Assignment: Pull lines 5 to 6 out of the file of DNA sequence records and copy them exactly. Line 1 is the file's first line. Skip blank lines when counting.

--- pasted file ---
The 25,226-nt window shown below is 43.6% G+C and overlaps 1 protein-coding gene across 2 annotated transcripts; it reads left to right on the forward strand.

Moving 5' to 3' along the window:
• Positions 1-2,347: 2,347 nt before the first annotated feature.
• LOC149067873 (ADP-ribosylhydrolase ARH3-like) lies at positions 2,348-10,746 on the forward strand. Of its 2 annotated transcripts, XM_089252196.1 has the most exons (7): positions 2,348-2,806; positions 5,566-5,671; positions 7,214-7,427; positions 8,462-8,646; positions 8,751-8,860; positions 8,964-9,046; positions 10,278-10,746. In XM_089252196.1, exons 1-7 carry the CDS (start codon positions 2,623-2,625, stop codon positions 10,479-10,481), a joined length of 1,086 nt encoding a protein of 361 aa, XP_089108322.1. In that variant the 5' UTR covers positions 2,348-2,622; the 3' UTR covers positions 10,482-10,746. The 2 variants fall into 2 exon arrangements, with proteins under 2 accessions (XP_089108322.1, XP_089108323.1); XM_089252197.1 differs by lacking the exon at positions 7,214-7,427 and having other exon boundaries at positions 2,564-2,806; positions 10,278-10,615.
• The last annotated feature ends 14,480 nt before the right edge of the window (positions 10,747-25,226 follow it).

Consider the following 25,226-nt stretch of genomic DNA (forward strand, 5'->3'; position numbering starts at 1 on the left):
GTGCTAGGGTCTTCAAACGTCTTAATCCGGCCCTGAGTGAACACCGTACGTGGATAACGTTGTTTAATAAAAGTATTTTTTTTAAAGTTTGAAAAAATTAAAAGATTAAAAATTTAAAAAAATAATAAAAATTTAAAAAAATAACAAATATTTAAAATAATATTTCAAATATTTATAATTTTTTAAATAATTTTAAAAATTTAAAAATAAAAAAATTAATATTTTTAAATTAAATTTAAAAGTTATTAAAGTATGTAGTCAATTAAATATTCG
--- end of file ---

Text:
• The last annotated feature ends 14,480 nt before the right edge of the window (positions 10,747-25,226 follow it).

Consider the following 25,226-nt stretch of genomic DNA (forward strand, 5'->3'; position numbering starts at 1 on the left):